They will not be entering Korea as refugees, but as “persons of special merit,” according to Choi.

The Afghans will initially receive short-term visas valid for up to 90 days and then switch to long-term ones later, according to a ministry official. The government is also considering granting permanent residency. But it is still unclear whether the evacuees will want to settle in Korea or move on to other countries.

While all the evacuees will have undergone background checks upon their arrival, the government will verify their identification again in Korea, amid rising concerns about security and whether Seoul is ready to accept an influx of foreigners.

In mind of the public’s concerns, a ministry official stressed that these evacuees had worked along with the Korean government for seven to eight years and would have undergone background checks -- both when they started working and again before they left Kabul.

The government had planned to use foreign chartered flights to pull out the Afghans from Kabul. But it decided to dispatch three military jets Monday, after commercial flights were suspended as the situation in the country quickly worsened when the Taliban took over the country Aug. 15 amid the ongoing US troop withdrawal.
 
Initially, the government estimated the number of Afghan evacuees at 427. But 36 of them chose not to leave, instead either staying with their families in the country or moving to a third country, the official said.
 
At the beginning of the operation, the authorities weren’t sure how many people would make it to the airport on time amid the precarious situation on the ground. Access to the airport has been limited, with Taliban forces heavily guarding checkpoints to stop Afghans from fleeing the country. But later, the ministry was able to arrange a bus service for safe passage to the airport.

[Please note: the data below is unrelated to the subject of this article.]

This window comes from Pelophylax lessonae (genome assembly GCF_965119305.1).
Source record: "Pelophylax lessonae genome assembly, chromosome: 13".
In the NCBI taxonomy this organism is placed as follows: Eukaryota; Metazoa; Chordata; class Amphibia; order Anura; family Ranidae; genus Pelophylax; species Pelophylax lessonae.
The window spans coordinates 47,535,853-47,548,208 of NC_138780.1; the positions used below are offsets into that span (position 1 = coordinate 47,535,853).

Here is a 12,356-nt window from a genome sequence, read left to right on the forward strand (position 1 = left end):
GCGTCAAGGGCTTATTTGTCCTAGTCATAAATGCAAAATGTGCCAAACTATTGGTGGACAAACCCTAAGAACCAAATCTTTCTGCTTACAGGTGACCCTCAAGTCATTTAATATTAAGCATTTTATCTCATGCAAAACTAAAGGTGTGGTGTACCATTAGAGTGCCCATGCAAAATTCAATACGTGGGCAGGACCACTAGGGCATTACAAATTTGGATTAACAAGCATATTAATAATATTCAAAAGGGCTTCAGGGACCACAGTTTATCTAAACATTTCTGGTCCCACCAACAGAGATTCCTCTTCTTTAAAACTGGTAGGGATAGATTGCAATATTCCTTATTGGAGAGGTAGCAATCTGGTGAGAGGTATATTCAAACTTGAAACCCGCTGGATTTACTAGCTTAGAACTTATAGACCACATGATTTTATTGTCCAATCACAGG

Seoul’s evacuation mission comes as the US and other countries are scrambling to evacuate their own citizens and Afghans who are deemed in danger of falling victim to retaliation by the Taliban for associating with Americans and US allies, ahead of an impending Aug. 31 deadline the US has set to complete the withdrawal of its forces from the country.

Seoul temporarily shut its embassy in Afghanistan on Aug. 15 and evacuated its diplomatic staff to Qatar.

Meanwhile, the government here on Wednesday decided to grant special stay permits to 434 Afghans residing in Korea on humanitarian grounds, until the political situation in Afghanistan stabilizes.

The Justice Ministry said of the total, 72 Afghans are staying illegally and 169 have less than six months left before their short-term or long-term visas expire.

The ministry will allow extensions after a screening process. Those whose stays have already expired will not face deportation, but they will be encouraged to leave the country voluntarily when the situation stabilizes and it is safe.


By Ahn Sung-mi (sahn@heraldcorp.com)